Up on Capitol Hill this week, however, two key votes demonstrated Conway’s point about the weakness of Donald Trump and the incredible shrinking Presidency his massive ego might well be bringing about. Although he acts like an all-powerful strongman, Trump could very well make himself the first President in decades to leave the office with less power than it had when he entered.
On Wednesday, even as the Boeing 737s were being ordered to land, the Republican-controlled Senate was voting to rebuke Trump on a major foreign-policy issue, invoking the rarely used War Powers Act to demand that the Administration halt its military support for Saudi Arabia’s ongoing war in Yemen, with seven Republicans joined Democrats in supporting the move. The House is now poised to follow suit, which would force Trump to issue a veto, the first of his Presidency. Trump doesn’t seem to have tried to stop the loss, though it marked the first time in many, many years both houses of Congress have asserted their prerogative to insure that the President consults with the legislative branch before making war.
Also on Wednesday afternoon, Trump seemed to go out of his way to sabotage his chances for a deal on a second major vote, a measure rejecting his emergency declaration about the Southern border. Last month, Congress refused to go along with his demands for billions of dollars in border-wall funding, and Trump issued the declaration as a way to get his money anyway. But even many reliable Republican congressional allies of the President found his argument impossible to justify, given the explicit power the Constitution grants Congress to make spending decisions. On Wednesday morning, reports emerged that G.O.P. officials were promoting a compromise deal, put forward by Utah Senator Mike Lee, Republican of Utah, that might save the President from defeat.
Lee’s idea was to try to convince his colleagues to approve Trump’s emergency declaration but also pass a bill that would stop such declarations by Presidents in the future. At lunchtime Wednesday, Trump called Lee and said, in essence, Forget about it. “We tried to cut a deal,” Lee told The Hill. “The President didn’t appear interested.” Lee said that he would be voting against Trump’s emergency, and, by Thursday morning, when Lamar Alexander, from Tennessee, became the seventh Republican Senator to announce that he would vote against Trump, White House officials started forecasting even more defections. Soon, Mitt Romney, the 2012 Republican Presidential nominee, who is now a freshman senator from Utah, was announced as an anti-Trump vote, and so was the Ohio Republican Rob Portman. “Jailbreak looming?” Carl Hulse, a veteran Hill watcher with Times, tweeted..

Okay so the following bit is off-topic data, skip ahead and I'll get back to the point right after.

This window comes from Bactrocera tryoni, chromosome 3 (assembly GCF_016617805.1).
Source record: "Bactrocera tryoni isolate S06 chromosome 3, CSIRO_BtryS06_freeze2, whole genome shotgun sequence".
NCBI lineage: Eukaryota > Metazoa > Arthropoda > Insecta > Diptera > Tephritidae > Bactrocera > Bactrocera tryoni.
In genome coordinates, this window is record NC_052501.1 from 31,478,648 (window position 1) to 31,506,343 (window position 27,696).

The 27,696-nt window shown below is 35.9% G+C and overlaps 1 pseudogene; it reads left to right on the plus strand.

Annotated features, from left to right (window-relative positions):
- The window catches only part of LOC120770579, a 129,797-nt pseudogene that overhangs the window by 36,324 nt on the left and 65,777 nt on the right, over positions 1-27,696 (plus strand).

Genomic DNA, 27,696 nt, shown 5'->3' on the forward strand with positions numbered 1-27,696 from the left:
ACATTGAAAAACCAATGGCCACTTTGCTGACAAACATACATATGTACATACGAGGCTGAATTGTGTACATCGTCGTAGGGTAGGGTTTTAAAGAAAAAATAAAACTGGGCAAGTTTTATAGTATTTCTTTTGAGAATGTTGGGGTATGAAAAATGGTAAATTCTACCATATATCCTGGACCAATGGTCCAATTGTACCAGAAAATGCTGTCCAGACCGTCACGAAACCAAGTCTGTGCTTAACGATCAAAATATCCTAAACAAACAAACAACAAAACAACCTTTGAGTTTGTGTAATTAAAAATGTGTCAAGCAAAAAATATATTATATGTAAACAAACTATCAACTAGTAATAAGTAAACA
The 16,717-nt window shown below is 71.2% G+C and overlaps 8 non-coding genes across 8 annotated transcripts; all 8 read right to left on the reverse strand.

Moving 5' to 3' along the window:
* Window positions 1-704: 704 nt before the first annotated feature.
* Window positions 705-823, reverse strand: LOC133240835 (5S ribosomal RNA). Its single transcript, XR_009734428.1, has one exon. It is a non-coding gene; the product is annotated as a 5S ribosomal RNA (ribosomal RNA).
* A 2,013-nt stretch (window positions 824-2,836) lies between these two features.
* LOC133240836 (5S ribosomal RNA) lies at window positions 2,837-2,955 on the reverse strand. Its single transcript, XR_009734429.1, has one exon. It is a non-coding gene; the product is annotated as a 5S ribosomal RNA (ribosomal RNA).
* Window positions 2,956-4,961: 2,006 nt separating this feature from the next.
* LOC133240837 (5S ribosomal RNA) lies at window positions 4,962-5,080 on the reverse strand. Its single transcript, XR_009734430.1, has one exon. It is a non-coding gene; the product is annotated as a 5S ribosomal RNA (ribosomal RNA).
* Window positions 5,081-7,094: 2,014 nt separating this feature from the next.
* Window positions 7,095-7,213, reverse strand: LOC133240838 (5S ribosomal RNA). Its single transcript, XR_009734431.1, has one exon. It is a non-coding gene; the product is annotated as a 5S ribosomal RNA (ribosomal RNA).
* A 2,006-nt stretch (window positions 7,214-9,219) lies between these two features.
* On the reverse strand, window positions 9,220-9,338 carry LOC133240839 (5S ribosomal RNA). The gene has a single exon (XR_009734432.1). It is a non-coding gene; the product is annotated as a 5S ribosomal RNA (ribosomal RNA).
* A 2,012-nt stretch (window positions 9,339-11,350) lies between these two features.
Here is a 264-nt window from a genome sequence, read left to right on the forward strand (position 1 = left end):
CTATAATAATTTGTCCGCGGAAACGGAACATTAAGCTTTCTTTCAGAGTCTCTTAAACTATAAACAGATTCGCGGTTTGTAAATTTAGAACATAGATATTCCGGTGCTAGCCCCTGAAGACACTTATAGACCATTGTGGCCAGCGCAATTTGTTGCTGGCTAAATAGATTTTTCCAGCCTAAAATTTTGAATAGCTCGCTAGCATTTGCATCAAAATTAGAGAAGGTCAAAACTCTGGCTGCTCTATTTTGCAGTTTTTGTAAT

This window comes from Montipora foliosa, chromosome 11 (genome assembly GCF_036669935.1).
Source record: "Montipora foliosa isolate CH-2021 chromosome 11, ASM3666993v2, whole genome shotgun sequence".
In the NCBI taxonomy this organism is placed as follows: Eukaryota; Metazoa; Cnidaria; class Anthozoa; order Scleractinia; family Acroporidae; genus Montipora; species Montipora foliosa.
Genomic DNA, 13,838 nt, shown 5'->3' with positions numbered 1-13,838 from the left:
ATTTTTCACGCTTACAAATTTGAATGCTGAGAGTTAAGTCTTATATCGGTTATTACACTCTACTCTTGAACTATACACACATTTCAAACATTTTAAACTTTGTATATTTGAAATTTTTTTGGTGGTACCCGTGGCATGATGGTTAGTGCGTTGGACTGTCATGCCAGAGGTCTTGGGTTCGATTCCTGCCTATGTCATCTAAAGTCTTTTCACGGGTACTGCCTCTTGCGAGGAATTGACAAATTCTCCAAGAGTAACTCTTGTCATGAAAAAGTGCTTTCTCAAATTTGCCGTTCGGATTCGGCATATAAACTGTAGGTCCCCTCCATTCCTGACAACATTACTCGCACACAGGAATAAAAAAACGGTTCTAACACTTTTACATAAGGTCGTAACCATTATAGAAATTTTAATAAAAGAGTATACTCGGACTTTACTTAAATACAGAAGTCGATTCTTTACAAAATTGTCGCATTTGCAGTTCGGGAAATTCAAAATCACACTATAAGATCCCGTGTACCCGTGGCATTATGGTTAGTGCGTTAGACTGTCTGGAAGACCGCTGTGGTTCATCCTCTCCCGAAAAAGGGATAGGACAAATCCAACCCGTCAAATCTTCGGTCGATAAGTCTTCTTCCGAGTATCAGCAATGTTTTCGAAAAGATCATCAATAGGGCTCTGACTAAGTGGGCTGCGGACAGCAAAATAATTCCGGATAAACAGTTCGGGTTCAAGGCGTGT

By 3 P.M. on Thursday, a dozen Republicans had joined the Democrats, for a 59–41 vote against Trump, signifying what is perhaps the most significant Republican turn against the President since he came into office. (The result was hardly an unqualified defeat for the President, however, who managed to get the North Carolina Republican Thom Tillis to flip-flop at the last minute on his previously announced opposition, despite having sanctimoniously lectured fellow-Republicans about “intellectual honesty.”) Trump’s rejoinder was a reminder that the math is still on his side. “VETO!” he tweeted. He can reject the measure and rest confident that Democrats remain far from the two-thirds vote necessary to override him.
Still, the votes showed that Trump is not yet a tyrant, an autocrat, or a king. The courts may eventually overrule Trump on the constitutionality of his declaration. In fact, it’s quite likely that they will. In the meantime, the midterm elections gave Democrats control of the House and the ability to force Republicans to publicly oppose the President on measures—such as those presented this week on the President’s powers to make war and spend government funds—that a Republican-majority Senate would have never even brought to the floor. If the Constitution’s system of checks and balances requires a President who is, above all else, a persuader, then Trump is failing. His banana republic will have to wait.
The Senate now has at least Twelve Angry Republicans, as our tweeting President might call them. That they were prodded to take a stand against Trump at all was a political disaster of the President’s own making. Republicans, including the Senate Majority Leader, Mitch McConnell, who eventually went along with the President’s emergency declaration, privately begged Trump not to go through with it. It was an ego play, a Trumpian gesture from the start. This is exactly the point George Conway made when he texted me about the emergency vote, on Thursday. Trump’s declaration was just like everything else about his Presidency, Conway wrote: “No strategy, no logic, just fleeting, narcissistic whim.” Then came a postscript, and I imagined Conway smiling broadly as he typed it, somewhere on the streets of New York. “Ironically,” he wrote, “was texting you as I was walking by Trump Tower.”